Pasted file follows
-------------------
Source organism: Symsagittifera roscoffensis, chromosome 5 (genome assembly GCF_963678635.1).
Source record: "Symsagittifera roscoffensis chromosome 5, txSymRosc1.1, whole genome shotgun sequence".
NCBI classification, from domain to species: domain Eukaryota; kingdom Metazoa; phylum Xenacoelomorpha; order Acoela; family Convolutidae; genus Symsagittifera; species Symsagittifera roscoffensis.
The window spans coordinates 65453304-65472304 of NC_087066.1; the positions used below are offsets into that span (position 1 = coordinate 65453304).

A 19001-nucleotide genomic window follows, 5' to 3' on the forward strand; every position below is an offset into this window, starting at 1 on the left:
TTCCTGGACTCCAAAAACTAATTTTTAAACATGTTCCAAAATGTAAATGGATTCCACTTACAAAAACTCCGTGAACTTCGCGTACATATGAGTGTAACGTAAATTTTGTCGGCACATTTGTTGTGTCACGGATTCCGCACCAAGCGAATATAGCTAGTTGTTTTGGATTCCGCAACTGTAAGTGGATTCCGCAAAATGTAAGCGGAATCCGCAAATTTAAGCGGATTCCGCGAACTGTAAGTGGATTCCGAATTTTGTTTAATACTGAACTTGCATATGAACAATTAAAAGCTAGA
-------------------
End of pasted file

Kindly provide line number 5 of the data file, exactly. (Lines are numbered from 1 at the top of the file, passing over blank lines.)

A 19001-nucleotide genomic window follows, 5' to 3' on the forward strand; every position below is an offset into this window, starting at 1 on the left: